Lynn was smart to seek out PSLF and to make qualified payments on her loans all these years. I get the sense that having this debt hanging over her head bothers Lynn, but I think she just needs to tough it out for another four years. The amount of her debt ($34,205) dwarfs their assets and so, in my opinion, the best option is for her to bank on PSLF in four years.
Brilliant Job On The Master’s Degree
Lynn made the perfect, ideal, A+, #1, chief, top, and otherwise best decision here: she is getting her master’s degree for free AND her employer has a transparent pay scale that she will ascend once she completes her degree. I am (usually) against people getting graduate degrees when they’re paying themselves and when there’s no clear career imperative or salary bump associated with the degree. What Lynn is doing is an obvious slam dunk: free school that will = an $11,000 increase in her salary. WAY TO GO, LYNN!!!
I love Lynn’s dream of teaching private art lessons and having more time to create her own art. However, I’m a bit concerned about the fact that this arrangement would entail both Lynn and Lucas being self-employed.
Primarily, my concern is that both of their jobs are not very recession-proof. In an economic downturn, people often cut their spending on discretionary activities. And, for the most part, home renovations/remodeling and art lessons are discretionary. In a bad recession, it’s possible both Lynn and Lucas would struggle to attract clients–just because of the nature of their professions.
Conversely, if Lynn is working as a teacher, she’s much less likely to lose her job in a recession, which would allow the family to weather a period of less work for Lucas. I don’t say this to scare Lynn, or to put her off her self-employment dream, but, it is a very real consideration. At this point, and as Lynn noted, her job is a good counterbalance to Lucas’ self-employment since it’s safe and stable. I’m not anti-self-employment (I’m self-employed, after all!), but I am cautious about self-employment that entails risk and variability, which both carpentry and art entail.
If Lynn and Lucas are able to save up a significant amount of money–perhaps enough to keep them afloat for a year or more without work–then, I think the idea becomes a lot more feasible and a lot less risky.
Another possibility here is to consider Lynn transitioning to self-employment after their mortgage is paid off in twelve years. To be clear, I’m not advising they put extra money towards their mortgage now (because they need to deploy their capital in other ways and they have an amazingly low interest rate of 2.75%, which is just incredible!). But, once the mortgage is paid off, their expenses will be a lot lower, their risk level will be lower, and dual self-employment might very well feel a lot more tenable.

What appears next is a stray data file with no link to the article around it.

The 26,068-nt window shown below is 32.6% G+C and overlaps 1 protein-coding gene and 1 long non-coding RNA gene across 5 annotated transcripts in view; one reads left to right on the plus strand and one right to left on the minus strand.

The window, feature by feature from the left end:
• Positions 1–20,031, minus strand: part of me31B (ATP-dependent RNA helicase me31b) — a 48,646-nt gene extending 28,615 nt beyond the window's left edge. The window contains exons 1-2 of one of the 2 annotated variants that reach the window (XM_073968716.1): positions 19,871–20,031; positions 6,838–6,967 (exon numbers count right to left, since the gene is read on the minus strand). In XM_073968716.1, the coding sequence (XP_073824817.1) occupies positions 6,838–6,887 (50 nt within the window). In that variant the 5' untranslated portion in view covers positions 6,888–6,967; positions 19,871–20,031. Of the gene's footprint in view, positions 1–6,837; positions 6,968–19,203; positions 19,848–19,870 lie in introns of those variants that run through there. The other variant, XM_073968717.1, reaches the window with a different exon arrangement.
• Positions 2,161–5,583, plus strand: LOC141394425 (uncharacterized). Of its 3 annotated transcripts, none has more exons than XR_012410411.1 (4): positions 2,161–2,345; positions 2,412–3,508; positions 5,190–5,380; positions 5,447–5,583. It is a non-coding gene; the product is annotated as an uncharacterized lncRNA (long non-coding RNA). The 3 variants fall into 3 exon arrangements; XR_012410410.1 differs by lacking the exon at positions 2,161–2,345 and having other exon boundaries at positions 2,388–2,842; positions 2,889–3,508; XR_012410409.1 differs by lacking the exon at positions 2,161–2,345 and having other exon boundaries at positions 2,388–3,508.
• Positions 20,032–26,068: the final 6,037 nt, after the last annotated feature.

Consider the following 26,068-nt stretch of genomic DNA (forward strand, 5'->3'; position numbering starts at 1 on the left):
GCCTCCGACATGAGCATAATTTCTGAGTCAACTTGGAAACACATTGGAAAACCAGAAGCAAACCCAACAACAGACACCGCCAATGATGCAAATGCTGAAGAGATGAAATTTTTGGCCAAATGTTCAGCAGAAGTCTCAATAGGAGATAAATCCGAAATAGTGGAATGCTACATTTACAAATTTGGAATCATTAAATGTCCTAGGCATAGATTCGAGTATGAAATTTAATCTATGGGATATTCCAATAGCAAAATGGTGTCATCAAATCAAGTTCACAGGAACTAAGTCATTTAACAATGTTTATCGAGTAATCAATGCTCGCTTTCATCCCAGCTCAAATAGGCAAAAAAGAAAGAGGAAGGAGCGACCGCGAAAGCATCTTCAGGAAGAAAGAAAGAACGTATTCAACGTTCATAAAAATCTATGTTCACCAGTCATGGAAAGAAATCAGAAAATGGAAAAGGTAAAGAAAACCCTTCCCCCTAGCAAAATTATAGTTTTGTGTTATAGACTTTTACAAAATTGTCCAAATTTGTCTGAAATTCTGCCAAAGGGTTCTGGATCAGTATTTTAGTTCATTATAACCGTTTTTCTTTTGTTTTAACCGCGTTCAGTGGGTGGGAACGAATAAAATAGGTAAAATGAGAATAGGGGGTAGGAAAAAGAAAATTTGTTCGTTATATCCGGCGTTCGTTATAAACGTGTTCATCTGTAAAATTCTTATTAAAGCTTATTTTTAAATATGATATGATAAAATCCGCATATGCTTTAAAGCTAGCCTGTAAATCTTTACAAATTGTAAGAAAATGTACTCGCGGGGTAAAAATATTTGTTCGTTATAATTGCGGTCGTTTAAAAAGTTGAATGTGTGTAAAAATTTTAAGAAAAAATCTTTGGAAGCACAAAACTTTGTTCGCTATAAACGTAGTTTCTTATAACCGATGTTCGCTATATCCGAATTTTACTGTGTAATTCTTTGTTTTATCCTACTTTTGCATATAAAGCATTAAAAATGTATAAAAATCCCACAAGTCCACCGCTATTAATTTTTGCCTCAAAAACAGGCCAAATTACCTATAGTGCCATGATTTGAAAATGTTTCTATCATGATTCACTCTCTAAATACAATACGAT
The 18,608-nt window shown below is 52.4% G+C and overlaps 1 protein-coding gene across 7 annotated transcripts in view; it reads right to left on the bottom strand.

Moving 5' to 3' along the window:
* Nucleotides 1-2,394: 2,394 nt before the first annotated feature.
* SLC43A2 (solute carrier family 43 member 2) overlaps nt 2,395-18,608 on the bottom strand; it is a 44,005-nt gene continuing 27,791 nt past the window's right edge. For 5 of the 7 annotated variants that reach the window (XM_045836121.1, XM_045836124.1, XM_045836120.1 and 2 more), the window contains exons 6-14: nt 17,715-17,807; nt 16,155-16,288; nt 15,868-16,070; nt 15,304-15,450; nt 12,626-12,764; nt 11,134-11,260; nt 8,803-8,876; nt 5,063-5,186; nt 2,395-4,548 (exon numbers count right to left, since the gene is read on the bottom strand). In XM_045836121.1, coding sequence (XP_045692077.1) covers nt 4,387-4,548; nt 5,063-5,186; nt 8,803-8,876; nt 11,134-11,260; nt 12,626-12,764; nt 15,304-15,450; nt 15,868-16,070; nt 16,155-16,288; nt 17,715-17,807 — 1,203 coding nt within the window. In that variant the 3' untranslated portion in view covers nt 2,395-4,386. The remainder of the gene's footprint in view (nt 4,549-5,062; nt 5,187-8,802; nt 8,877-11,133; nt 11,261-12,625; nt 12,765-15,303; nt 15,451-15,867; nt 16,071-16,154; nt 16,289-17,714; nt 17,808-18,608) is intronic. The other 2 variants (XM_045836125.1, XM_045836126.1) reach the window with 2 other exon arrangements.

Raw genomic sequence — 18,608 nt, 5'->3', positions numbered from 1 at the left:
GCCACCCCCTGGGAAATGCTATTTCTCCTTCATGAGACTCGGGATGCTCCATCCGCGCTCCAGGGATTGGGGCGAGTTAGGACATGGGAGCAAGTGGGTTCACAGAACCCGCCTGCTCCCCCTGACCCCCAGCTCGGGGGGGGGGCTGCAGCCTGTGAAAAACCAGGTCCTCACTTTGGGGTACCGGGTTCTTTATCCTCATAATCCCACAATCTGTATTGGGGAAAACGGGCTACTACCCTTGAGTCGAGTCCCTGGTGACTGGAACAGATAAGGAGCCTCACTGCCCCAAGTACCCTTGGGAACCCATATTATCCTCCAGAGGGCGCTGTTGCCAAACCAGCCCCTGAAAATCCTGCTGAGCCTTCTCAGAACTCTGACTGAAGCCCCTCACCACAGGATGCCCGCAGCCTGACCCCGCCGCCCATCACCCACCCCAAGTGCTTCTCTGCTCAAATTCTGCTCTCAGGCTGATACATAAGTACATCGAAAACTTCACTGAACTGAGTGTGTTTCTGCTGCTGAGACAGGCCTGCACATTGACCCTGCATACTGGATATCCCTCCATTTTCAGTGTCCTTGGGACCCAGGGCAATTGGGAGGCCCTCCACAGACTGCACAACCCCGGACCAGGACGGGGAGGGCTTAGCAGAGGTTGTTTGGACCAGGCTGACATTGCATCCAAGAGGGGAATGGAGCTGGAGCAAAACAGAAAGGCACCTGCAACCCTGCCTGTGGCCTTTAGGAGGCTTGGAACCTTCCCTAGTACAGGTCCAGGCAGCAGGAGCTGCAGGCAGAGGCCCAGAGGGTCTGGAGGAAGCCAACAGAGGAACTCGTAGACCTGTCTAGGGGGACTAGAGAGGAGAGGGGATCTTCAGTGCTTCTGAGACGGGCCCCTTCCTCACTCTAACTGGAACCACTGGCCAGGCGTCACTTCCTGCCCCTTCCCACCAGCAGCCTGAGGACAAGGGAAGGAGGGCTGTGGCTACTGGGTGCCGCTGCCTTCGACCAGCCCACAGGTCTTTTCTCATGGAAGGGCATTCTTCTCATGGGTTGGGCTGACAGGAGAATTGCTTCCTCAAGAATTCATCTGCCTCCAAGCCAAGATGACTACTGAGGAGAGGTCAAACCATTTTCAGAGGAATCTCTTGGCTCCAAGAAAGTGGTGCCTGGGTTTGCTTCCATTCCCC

Another Very Smart Thing Lynn Did
Lynn did another very smart thing that I want to highlight: once she paid off her car AND cut cable, she began contributing that $600 to her and Lucas’ IRA accounts. This is such a perfect example of transforming your finances. Instead of losing $600 a month, she’s now investing it to provide a secure future for her and her husband. I want to reiterate what an incredible difference these types of tweaks can make. Over the course of just one year, she and Lucas will sock away $7,200 for their retirement. In two years? $14,400. That’s a serious amount of money. Way to go, Lynn!
Alrighty, let’s review Lynn’s specific questions.
Question #1: How should I prioritize saving for:
- Emergency Fund
- Future renovations and/or investment properties?
Lynn pretty much answered her own question here with this outline of savings priorities. She is spot on that these are the three basic areas where she and Lucas should focus their savings efforts.
Emergency Fund: Lucas and Lynn have $9,808 in their checking account. At their current rate of spending ($4,533 per month), this would cover them for about two months, which is an excellent start! Lynn already identified that a goal of hers is to build this account up to cover three months of spending, which is $13,599. I think she’s correct that this is a priority, especially given the variability of Lucas’ income. Having a larger buffer will give them more peace of mind and will make them less likely to ever go into credit card debt again. Takeaway: Funnel all extra money every month into this emergency fund until it reaches $13,599. Replenish as needed.
Retirement: Lucas and Lynn both have individual retirement accounts (IRAs)–way to go! Their IRAs are with Betterment, which is a robo advisor. This is fine; however, it’s likely they’re paying higher fees than they would if they managed their IRAs themselves, such as through a brokerage like Fidelity or Vanguard.
I’m including the below rundown on IRAs versus Roth IRAs for Lucas and Lynn to review and for anyone else whose curiosity is piqued (I know, I know, what could be more exciting?!? Don’t answer that).